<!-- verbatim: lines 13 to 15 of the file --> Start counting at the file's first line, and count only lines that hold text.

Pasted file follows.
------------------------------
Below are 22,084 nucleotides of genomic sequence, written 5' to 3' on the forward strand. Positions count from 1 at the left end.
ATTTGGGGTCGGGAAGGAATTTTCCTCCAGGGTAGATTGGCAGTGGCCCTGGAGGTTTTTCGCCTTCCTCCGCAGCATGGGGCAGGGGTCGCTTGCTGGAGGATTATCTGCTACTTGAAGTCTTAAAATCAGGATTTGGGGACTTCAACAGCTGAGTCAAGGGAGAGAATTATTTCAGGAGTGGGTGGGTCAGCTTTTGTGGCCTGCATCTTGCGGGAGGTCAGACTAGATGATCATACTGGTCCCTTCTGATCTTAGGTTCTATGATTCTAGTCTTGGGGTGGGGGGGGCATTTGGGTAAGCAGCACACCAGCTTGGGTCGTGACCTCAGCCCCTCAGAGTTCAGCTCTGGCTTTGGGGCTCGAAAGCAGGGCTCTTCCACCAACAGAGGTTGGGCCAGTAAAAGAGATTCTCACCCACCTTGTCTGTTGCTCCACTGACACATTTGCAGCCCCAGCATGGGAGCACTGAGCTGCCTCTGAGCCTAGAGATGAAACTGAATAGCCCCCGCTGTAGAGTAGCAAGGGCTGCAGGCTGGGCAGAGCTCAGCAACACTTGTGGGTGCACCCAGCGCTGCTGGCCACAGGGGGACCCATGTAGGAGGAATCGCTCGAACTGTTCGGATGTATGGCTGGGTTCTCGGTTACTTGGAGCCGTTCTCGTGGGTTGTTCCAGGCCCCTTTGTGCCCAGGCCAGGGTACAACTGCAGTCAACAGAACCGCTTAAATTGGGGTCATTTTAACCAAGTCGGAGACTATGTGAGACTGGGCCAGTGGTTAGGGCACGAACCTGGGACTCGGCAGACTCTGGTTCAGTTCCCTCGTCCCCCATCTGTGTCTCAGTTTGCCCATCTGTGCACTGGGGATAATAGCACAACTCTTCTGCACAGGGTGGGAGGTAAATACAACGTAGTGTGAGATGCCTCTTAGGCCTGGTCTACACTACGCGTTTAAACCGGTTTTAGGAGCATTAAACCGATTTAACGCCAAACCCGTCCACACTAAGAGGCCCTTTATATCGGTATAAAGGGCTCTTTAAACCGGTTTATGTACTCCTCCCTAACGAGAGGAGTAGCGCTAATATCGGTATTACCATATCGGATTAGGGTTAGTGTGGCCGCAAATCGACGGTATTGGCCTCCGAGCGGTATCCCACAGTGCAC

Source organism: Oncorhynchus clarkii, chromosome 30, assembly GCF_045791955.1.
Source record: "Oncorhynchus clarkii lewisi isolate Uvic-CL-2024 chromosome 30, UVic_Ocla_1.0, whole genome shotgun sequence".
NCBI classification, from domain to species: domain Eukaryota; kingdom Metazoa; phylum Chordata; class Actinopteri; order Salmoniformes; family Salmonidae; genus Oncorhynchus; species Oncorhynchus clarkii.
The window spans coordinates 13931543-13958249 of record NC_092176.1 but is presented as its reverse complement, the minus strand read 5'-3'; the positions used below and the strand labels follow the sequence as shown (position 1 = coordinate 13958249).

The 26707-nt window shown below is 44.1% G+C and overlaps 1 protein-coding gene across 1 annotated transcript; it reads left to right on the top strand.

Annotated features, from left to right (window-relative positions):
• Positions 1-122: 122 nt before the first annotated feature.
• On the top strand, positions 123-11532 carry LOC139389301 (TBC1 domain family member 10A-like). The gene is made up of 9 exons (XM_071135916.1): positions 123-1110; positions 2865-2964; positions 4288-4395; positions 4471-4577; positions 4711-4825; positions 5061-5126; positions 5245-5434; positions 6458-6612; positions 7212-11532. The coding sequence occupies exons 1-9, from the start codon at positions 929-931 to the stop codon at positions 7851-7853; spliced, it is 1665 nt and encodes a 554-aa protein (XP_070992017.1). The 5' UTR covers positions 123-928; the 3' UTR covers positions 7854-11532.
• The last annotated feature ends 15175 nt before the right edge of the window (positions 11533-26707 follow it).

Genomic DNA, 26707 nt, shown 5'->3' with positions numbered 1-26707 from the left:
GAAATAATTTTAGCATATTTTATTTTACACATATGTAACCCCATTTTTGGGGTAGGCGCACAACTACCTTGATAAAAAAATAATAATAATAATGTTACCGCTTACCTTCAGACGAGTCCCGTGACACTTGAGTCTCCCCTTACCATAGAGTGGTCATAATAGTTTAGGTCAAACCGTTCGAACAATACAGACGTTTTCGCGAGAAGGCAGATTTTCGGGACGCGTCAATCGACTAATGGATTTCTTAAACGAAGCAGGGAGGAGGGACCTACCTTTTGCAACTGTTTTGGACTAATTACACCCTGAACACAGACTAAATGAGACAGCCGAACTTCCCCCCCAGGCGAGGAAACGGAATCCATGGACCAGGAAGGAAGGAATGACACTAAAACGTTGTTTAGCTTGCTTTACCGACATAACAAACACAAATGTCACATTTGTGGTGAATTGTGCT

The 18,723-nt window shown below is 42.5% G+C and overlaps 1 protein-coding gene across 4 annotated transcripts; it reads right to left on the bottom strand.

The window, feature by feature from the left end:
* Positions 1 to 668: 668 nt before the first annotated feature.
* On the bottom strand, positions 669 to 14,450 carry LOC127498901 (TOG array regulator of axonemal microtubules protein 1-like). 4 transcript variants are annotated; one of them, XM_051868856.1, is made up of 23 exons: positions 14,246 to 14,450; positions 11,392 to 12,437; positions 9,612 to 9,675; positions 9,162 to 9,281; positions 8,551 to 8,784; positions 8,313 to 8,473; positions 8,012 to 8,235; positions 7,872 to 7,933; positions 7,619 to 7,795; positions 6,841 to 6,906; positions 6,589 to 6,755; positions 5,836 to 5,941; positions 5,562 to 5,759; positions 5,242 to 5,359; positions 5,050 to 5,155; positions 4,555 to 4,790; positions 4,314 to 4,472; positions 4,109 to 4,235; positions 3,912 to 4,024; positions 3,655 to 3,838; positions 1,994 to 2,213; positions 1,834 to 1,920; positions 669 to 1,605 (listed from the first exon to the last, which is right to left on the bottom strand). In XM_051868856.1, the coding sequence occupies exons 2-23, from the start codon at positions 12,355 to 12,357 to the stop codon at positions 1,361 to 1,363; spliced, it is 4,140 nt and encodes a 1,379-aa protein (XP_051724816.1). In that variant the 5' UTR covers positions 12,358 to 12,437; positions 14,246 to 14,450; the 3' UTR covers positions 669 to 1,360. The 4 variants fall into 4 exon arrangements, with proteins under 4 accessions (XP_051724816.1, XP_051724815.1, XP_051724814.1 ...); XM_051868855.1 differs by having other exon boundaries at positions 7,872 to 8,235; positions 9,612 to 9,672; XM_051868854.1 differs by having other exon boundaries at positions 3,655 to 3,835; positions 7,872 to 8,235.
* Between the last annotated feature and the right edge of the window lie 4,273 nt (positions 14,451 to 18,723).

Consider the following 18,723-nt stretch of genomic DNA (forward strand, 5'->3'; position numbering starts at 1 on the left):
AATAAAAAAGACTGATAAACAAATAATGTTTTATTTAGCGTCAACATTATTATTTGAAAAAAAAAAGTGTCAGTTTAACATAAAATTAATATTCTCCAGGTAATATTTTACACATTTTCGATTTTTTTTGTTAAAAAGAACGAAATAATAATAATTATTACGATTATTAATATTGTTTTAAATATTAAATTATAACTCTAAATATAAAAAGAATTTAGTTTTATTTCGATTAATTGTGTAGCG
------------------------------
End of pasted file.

GAAATAATTTTAGCATATTTTATTTTACACATATGTAACCCCATTTTTGGGGTAGGCGCACAACTACCTTGATAAAAAAATAATAATAATAATGTTACCGCTTACCTTCAGACGAGTCCCGTGACACTTGAGTCTCCCCTTACCATAGAGTGGTCATAATAGTTTAGGTCAAACCGTTCGAACAATACAGACGTTTTCGCGAGAAGGCAGATTTTCGGGACGCGTCAATCGACTAATGGATTTCTTAAACGAAGCAGGGAGGAGGGACCTACCTTTTGCAACTGTTTTGGACTAATTACACCCTGAACACAGACTAAATGAGACAGCCGAACTTCCCCCCCAGGCGAGGAAACGGAATCCATGGACCAGGAAGGAAGGAATGACACTAAAACGTTGTTTAGCTTGCTTTACCGACATAACAAACACAAATGTCACATTTGTGGTGAATTGTGCT

The 18,723-nt window shown below is 42.5% G+C and overlaps 1 protein-coding gene across 4 annotated transcripts; it reads right to left on the bottom strand.

The window, feature by feature from the left end: